kg-1 while 13 out of 30 samples contained AFB1 ranging from 1.9-35.5
μg kg-1. In red pepper, 11 out of 30 samples (36.7%) contained
total aflatoxins ranging from 0.8-15.4 μg kg-1. The concentrations
of AFB1 were found to be ranging from 2.9-11.2 μg kg-1.
The levels of total aflatoxins were determined to be ranging from 0.3-16.7
μg kg-1 in 8 out of 24 black pepper samples. Only two samples
contained AFB1 at the levels of 9.8 and 10.3 μg kg-1 (Colak
et al., 2006). Erdogan analysed 44 red-scaled pepper and 26 red
powder pepper samples obtained from various spice retailers in Erzurum and 20
isot (red pepper produced in Sanliurfa) were investigated for aflatoxin contamination
using thin layer chromatography. Aflatoxin (B+G) was found in 8 red pepper samples
(18.2%) and 3 red powder peppers (10.7%) and 1 isot sample (5%).
The aflatoxin amount ranged from 1.1-97.5 ppb in all samples investigated.
The highest amount of aflatoxin was found in red-scaled pepper (Erdogan,
2004). However, aflatoxin levels of spices in Europe are varied in different
countries. In a study that achieved in Lisbon (Portugal), 79 prepackaged samples
of 12 different types of spice powders (5 cardamom, 5 cayenne pepper, 8 chilli,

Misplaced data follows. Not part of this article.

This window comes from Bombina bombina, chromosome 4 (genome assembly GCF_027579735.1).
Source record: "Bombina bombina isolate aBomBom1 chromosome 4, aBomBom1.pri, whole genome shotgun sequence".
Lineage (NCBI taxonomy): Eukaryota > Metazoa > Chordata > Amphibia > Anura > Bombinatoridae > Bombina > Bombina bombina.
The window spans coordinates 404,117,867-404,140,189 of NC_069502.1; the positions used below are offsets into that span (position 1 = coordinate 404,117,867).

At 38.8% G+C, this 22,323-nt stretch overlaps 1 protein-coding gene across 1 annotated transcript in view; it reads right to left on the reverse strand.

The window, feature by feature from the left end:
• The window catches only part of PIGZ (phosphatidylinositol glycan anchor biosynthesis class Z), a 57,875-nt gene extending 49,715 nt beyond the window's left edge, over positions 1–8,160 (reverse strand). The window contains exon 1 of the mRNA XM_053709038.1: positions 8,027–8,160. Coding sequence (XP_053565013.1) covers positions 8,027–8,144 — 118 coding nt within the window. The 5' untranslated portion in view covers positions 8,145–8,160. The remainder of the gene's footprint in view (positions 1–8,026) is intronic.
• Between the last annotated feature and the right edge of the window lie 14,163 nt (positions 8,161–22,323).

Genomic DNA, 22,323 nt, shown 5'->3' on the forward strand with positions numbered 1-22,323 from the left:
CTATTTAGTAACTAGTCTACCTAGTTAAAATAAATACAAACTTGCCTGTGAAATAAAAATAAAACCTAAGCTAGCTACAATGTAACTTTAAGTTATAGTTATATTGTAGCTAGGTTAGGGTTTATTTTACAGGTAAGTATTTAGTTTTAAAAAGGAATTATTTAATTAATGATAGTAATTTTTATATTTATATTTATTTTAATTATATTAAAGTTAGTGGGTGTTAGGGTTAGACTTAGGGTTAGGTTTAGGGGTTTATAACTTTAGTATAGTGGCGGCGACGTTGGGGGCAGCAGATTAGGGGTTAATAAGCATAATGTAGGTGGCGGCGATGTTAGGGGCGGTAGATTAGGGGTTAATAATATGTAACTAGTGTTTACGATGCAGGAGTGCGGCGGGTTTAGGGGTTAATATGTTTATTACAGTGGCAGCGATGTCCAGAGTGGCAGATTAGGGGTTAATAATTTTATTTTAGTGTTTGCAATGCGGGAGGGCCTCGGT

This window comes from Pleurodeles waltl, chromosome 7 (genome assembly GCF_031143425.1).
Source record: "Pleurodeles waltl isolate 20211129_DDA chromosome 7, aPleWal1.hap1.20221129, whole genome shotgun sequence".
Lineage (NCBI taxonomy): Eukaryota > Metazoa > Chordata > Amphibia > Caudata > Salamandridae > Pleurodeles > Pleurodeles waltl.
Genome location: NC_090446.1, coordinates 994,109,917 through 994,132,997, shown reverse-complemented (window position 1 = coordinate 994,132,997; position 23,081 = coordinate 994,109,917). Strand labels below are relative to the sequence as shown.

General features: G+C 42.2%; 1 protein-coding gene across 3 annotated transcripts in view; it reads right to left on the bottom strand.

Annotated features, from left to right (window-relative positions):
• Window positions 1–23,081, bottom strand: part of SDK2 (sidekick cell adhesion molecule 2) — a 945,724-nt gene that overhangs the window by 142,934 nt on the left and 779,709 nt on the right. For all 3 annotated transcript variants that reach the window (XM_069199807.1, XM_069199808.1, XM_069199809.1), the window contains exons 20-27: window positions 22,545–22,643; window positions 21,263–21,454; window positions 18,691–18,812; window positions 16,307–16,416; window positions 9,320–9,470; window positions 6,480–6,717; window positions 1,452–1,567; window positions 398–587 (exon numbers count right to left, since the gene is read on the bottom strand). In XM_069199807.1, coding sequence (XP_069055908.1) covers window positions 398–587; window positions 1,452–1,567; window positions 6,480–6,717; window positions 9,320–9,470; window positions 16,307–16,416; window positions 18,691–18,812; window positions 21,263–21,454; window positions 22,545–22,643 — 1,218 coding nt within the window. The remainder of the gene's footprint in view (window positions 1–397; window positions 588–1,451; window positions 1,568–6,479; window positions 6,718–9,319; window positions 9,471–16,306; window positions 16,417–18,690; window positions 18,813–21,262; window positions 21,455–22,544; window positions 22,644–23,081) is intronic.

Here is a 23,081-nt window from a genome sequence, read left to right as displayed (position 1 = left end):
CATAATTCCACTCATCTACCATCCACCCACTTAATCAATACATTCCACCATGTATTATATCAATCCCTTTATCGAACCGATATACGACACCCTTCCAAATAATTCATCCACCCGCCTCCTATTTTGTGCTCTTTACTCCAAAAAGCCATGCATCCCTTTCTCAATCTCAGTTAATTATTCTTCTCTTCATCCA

5 cloves, 7 cumin, 5 curry powder, 5 ginger, 5 mustard, 10 nutmeg, 12 paprika,
5saffron and 7 white pepper) were analysed. AFB1 was detected in 34 samples
of prepackaged spices (43.0%). All of the cayenne pepper samples were contaminated
with levels ranging from 2-32 μg kg-1. About 3 nutmeg samples
contained levels ranging from 1-5 μg kg-1, 3 samples had levels
ranging from 6-20 μg kg-1 and there were two with 54 and 58
μg kg-1. Paprika contained levels of aflatoxin B1 ranging from
1-20 μg kg-1. Chilli, cumin, curry powder, saffron and white
pepper samples had levels ranging from 1-5 μg kg-1. Aflatoxins
were not detected in cardamom, cloves, ginger and mustard (Martins
et al., 2001). Romagnoli et al. (2007)
reported that only 7 of 103 spices that collected from Emilia Romagna Region,
Italy were aflatoxin positive.
Aflatoxins can be found in a variety of food items and since, they are heat-stable,
they can not be destroyed by normal industrial processing or cooking (Creepy,
2002; MaCdonald and Castle, 1996). Hygiene and storage
conditions should be ameliorated for the prevention of aflatoxin contamination
in spices. According to Mishra and Das (2003) most rational
and economic approach is preharvest elimination of aflatoxin. Prevention of
aflatoxigenic fungal attack is possible by using healthy seeds, proper irrigation,
rotation of crops, harvesting after full maturity, drying the harvested crops
within time and store them under proper atmosphere, preventing insect or other
damages to the crop (Mishra and Das, 2003). However,
according to some researchs, ozone application may presents a solution for aflatoxin
contamination problem (Inan et al., 2007; Akbas
and Ozdemir, 2006).